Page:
Finally, it is insisted by counsel for the defendant that the evidence is not legally sufficient to support the verdict. The prosecuting witness testified in positive terms that she was 19 years of age on the 20th day of December, 1921, and that the defendant began coming to see her during the first of the year 1917 and continued to visit her regularly until the year 1921; that she loved the defendant and became engaged to be married to him; that in September, 1920, she had sexual intercourse with him in Bradley 'County, Ark., on their way home from camp meeting; that she yielded to the defendant because he promised to marry her, and that she relied on such promise; and that, as a result of their intercourse, which occurred several times, a baby was -born unto her on the 19th of June, 1921.
The defendant was a witness for himself, and denied that he had ever been engaged to marry the prosecuting witness. His counsel insists that there is not sufficient corroborating evidence in the case.
In addition to the love letters referred to above, the testimony for the State shows that an uncle of the prosecuting witness went to a school in the neighborhood at which the defendant attended and told him that the prosecuting witness was pregnant and had said that the defendant had promised to marry her, and had requested the witness to ask the defendant what he was going’ to do about it. According to the testimony of the witness, when he broached the subject to the defendant, the latter *123replied that he knew the prosecuting witness was in that fix. The witness asked the defendant what he was going to do about it, and he replied that he did not have any money with which to purchase a marriage license. The witness advised him to talk the matter over with his father, but the defendant replied that his father would not let him have the money. Finally it was agreed between them that the defendant should go home and get some other clothes and come back and marry the prosecuti jLg witness. The defendant went home, but failed to return and marry the prosecuting witness as he had promised. On the other hand, he left the country and did not return for some time.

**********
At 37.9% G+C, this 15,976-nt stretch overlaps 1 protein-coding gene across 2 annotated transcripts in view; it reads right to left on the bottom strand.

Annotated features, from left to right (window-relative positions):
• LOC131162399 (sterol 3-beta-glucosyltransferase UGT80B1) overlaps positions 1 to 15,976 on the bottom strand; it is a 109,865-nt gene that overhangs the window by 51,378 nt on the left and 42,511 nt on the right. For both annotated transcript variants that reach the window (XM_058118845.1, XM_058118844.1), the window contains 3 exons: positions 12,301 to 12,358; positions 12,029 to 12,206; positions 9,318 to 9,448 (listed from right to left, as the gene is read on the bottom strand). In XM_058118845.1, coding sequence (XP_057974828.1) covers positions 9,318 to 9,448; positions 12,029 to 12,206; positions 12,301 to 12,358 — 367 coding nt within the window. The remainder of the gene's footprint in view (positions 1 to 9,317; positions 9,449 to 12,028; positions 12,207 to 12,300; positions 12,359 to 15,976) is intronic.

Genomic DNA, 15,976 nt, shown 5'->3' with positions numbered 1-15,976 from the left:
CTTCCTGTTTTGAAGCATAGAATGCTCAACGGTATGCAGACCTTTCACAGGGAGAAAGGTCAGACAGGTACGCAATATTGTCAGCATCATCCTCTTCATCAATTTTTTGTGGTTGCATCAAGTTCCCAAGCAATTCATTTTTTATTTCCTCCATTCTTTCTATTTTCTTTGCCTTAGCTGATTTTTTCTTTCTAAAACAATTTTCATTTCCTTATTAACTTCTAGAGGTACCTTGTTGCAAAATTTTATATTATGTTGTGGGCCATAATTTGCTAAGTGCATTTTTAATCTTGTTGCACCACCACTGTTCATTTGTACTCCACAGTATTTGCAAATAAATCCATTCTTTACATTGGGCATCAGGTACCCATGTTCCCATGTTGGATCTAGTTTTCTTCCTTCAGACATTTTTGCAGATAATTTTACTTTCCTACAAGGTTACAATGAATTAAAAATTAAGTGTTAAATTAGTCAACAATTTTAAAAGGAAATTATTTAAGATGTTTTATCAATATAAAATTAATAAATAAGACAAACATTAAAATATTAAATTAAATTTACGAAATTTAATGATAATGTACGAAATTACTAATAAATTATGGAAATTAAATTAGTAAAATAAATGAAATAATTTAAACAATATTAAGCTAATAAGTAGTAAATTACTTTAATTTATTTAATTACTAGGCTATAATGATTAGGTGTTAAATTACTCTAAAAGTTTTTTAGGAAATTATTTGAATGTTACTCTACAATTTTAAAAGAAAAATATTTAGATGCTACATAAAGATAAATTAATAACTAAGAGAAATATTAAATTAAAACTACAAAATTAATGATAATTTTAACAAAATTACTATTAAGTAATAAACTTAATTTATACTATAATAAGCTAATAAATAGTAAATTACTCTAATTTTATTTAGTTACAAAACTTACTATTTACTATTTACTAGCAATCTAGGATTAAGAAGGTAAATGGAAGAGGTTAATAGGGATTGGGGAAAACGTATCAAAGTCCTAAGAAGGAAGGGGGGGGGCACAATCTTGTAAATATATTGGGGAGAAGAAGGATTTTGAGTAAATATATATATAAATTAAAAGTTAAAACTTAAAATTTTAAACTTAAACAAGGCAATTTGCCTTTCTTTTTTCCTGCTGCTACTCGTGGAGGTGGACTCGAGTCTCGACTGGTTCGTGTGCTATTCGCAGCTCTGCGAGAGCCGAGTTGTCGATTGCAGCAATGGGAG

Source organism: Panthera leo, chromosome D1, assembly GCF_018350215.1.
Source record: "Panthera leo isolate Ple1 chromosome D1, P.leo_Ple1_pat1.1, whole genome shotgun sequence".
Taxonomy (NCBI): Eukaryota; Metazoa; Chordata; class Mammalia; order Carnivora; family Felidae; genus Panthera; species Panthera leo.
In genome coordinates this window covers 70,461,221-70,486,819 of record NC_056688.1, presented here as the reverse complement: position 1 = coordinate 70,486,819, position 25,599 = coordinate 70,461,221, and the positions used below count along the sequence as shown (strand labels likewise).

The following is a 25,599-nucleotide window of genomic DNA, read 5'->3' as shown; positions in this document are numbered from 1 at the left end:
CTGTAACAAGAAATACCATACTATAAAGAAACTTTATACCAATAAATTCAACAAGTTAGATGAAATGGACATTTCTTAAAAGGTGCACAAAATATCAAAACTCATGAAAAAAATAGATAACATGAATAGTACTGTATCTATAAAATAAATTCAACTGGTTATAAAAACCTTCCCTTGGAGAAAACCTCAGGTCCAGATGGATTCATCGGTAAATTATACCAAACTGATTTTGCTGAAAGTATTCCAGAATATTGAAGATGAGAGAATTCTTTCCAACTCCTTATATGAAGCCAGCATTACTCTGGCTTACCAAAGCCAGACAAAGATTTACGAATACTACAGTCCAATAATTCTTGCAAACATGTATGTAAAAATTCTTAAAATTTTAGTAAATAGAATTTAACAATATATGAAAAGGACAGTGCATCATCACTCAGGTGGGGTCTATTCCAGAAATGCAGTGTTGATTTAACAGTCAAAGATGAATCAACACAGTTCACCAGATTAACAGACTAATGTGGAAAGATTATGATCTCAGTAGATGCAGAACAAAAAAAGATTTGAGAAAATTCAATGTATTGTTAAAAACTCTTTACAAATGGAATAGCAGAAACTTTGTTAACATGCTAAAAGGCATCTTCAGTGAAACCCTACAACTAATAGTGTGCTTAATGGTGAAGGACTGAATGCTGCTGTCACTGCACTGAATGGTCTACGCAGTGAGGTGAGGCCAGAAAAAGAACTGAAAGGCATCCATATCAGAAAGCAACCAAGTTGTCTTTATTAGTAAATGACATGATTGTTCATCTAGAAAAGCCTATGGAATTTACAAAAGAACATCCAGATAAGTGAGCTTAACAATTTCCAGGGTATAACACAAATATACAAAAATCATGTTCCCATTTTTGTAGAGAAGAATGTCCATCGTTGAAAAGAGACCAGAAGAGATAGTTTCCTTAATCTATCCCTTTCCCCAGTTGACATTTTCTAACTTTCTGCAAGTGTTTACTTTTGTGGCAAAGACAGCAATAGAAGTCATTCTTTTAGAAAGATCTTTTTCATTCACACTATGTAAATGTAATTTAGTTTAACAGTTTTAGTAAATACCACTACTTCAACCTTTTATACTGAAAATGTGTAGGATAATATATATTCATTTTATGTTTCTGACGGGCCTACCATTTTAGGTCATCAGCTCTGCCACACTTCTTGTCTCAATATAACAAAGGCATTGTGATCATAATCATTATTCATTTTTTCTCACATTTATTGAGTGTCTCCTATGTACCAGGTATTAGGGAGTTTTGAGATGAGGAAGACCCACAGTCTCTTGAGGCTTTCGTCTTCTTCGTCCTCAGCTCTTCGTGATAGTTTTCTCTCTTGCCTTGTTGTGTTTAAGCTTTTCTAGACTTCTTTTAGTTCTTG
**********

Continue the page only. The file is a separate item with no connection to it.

The father and mother of the prosecuting witness both testified that during 'all of this time the defendant had visited her regularly at their home.
According to the testimony of the uncle of the prosecuting witness, the above statements of the defendant were made to him voluntarily. It is true that the defendant was only twenty years of age, and testified that he acted under a sense of fear; but the court found otherwise by admitting his testimony to go before the jury. The jury, by convicting the defendant, found that his statements were voluntarily made. They were in the nature of a confession and were sufficient corroboration of the testimony of the prosecuting witness. Lind v. State, 137 Ark. 92; Oakes v. State, 135 Ark. 221; Patrick v. State, 135 Ark. 173; and Smedley v. State, 130 Ark. 149.
We find no prejudicial error in the record, and the judgment will be affirmed.